Hague Magic

from Press News, posted 04/15/2013 - 08:25

Finally, after years of dispute and even some fighting between Thailand and Cambodia, clarification of the vexed issue of ownership of the historic Preah Vihear temple and its surroundings is to go before the International Court of Justice in the Hague this week. Perhaps recognising the passions generated by the issue among both Thai and Cambodians, the hearings will be broadcast live and in full by the Court. And, since the first days of the hearings coincide with Buddhist New Year (Songkran in Thailand, Chaul Chnam Thmey in Cambodia), a lot of people perhaps will tune into what is broadcast.

Much of the proceedings will comprise two rounds of oral argument, first by Cambodia and then by Thailand, after which the judges will retire; a verdict is expected by October. If all goes as planned, the judges will hear legal arguments backed up by historical evidence. Use of magic is not expected.

Strange though it may sound, magic has played a part in the Preah Vihear dispute and, more than anything else, its use shows a different face of Buddhism than the peaceful, meditative image usually associated with that faith. (That said, ‘peaceful’ is hardly the word to describe the actions of some Burmese monks recently in nearby Myanmar.)

Preah Vihear has a spectacular setting on a cliff top in the Dângrêk Mountains (the natural border between Thailand and Cambodia), looking out on the plains of Cambodia to the south. Construction of the first temple on the site began in the early 9th century but much of the present temple dates from the 11th and 12th centuries. In its time, Preah Vihear not only had the most spectacular setting of all the temples built in the six centuries during which the Khmer empire flourished but also it was a key edifice of the empire’s spiritual life, hence supported and modified by successive kings.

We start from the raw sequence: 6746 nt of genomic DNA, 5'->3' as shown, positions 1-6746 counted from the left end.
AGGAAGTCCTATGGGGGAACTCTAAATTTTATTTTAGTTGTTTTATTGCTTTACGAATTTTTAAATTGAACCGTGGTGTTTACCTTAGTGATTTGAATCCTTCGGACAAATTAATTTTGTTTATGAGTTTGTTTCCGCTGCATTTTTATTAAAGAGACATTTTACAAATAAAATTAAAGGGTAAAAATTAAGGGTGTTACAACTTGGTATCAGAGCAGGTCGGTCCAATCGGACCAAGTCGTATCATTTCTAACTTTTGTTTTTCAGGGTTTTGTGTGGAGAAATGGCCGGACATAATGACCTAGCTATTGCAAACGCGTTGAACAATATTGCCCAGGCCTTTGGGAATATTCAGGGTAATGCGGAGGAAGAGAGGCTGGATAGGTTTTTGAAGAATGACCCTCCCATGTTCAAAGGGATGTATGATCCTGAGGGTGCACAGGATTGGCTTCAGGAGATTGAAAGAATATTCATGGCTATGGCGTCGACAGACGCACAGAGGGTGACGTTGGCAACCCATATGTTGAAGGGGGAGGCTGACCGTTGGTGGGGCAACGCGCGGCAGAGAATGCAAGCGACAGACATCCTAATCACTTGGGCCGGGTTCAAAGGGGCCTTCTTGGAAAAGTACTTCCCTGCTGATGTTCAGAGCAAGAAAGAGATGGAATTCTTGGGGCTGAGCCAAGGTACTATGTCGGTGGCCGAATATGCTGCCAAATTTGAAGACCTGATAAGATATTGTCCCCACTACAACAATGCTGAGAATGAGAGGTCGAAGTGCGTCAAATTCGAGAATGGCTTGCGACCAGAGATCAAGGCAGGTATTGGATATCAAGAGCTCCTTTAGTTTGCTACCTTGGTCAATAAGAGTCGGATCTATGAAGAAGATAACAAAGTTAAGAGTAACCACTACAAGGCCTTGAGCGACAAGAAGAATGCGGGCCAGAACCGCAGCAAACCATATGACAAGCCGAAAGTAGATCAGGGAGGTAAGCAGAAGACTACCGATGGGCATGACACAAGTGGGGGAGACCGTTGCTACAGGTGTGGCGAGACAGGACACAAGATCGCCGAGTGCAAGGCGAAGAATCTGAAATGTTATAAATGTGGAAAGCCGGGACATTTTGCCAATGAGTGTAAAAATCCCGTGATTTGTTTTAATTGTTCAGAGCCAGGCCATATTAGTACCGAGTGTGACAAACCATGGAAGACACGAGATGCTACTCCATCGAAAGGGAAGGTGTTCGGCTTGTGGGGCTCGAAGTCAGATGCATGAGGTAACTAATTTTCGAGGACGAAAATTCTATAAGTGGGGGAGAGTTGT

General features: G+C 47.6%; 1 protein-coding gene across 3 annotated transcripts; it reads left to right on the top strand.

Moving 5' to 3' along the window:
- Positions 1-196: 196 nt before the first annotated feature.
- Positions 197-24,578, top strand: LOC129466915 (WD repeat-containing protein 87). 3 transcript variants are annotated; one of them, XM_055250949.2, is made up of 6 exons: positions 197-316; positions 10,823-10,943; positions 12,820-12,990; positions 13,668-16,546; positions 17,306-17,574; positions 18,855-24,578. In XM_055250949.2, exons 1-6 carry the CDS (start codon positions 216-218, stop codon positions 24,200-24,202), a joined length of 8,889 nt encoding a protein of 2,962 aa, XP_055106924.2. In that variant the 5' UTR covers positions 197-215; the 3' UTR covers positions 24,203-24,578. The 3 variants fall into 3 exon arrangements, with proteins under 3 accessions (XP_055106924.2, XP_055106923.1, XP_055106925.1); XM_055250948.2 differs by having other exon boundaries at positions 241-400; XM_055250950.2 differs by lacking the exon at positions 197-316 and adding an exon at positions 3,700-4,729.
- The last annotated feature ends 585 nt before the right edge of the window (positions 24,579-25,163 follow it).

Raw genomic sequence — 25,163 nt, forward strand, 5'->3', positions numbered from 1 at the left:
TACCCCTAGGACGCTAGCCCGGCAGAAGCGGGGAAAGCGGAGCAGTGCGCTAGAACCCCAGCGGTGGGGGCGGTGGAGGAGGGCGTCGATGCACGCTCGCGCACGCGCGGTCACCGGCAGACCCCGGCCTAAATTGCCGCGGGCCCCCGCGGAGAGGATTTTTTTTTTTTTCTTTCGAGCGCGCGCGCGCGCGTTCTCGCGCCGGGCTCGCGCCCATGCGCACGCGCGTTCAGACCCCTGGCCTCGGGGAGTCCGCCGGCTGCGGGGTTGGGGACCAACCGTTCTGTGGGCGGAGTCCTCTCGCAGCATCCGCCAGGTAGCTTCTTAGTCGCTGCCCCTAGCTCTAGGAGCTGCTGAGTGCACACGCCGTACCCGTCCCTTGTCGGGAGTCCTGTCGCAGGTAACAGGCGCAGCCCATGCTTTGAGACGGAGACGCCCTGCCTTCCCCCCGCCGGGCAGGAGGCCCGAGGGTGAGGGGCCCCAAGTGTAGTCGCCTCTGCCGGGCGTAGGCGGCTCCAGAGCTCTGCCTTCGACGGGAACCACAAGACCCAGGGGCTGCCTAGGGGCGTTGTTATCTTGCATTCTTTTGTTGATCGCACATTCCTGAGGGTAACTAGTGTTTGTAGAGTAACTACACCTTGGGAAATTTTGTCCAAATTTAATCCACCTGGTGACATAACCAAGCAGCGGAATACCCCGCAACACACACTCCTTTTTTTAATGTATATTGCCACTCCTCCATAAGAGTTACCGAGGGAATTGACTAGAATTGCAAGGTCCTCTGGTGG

With the fall of the empire, however, much of Cambodia including this region fell under Thai suzerainty. Only in the early 20th century, as the French extended their Indochinese colony, were the Thais pushed back. In 1907, the French delineated a border that followed the watershed line of the Dângrêk Mountains – except, that is, at Preah Vihear where the border was nudged further north so that the temple could be included in French territory. For a few years during World War II, the temple and many other ‘lost territories’ were reclaimed by the Thais but these gains were again lost in 1945. After Cambodian independence in 1953, the border issue flared up again with the Thais claiming they had never accepted the French deviation; Thai troops then occupied the temple. In 1962, the International Court of Justice narrowly decided in Cambodia’s favour, judging that the temple belonged to Cambodia but failed to be clear where the actual border was.

Although legal ownership of the temple passed to Cambodia, in practice for many decades access to the site was mainly from Thailand due to the physical terrain. However, the decades of civil war, genocide and chaos in Cambodia following 1970 meant that few visited the site until the last remaining Khmer Rouge guerrillas surrendered there in 1998. Visits from the Thai side then resumed immediately but it was not until 2003 that an access road up the cliff was completed from the Cambodian side.